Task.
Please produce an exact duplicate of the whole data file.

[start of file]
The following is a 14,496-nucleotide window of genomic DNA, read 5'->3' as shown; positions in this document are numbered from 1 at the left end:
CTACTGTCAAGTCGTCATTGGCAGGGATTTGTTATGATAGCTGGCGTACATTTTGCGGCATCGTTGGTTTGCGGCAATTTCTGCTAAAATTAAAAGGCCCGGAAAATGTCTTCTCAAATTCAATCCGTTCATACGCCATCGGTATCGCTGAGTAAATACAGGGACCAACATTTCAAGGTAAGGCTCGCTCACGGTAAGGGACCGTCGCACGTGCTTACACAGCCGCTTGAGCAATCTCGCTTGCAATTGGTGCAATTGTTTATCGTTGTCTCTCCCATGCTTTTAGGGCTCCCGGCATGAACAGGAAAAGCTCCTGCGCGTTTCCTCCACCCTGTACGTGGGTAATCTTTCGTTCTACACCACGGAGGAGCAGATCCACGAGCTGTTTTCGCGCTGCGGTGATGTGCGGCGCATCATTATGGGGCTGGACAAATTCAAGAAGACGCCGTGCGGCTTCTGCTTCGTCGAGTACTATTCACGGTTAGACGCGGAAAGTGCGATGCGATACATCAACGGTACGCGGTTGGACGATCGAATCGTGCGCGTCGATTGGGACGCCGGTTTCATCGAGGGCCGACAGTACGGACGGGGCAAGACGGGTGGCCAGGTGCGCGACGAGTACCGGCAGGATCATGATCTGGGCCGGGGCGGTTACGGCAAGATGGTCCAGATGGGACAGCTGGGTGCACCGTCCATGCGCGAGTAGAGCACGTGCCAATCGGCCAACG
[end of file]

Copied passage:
The following is a 14,496-nucleotide window of genomic DNA, read 5'->3' as shown; positions in this document are numbered from 1 at the left end:
CTACTGTCAAGTCGTCATTGGCAGGGATTTGTTATGATAGCTGGCGTACATTTTGCGGCATCGTTGGTTTGCGGCAATTTCTGCTAAAATTAAAAGGCCCGGAAAATGTCTTCTCAAATTCAATCCGTTCATACGCCATCGGTATCGCTGAGTAAATACAGGGACCAACATTTCAAGGTAAGGCTCGCTCACGGTAAGGGACCGTCGCACGTGCTTACACAGCCGCTTGAGCAATCTCGCTTGCAATTGGTGCAATTGTTTATCGTTGTCTCTCCCATGCTTTTAGGGCTCCCGGCATGAACAGGAAAAGCTCCTGCGCGTTTCCTCCACCCTGTACGTGGGTAATCTTTCGTTCTACACCACGGAGGAGCAGATCCACGAGCTGTTTTCGCGCTGCGGTGATGTGCGGCGCATCATTATGGGGCTGGACAAATTCAAGAAGACGCCGTGCGGCTTCTGCTTCGTCGAGTACTATTCACGGTTAGACGCGGAAAGTGCGATGCGATACATCAACGGTACGCGGTTGGACGATCGAATCGTGCGCGTCGATTGGGACGCCGGTTTCATCGAGGGCCGACAGTACGGACGGGGCAAGACGGGTGGCCAGGTGCGCGACGAGTACCGGCAGGATCATGATCTGGGCCGGGGCGGTTACGGCAAGATGGTCCAGATGGGACAGCTGGGTGCACCGTCCATGCGCGAGTAGAGCACGTGCCAATCGGCCAACG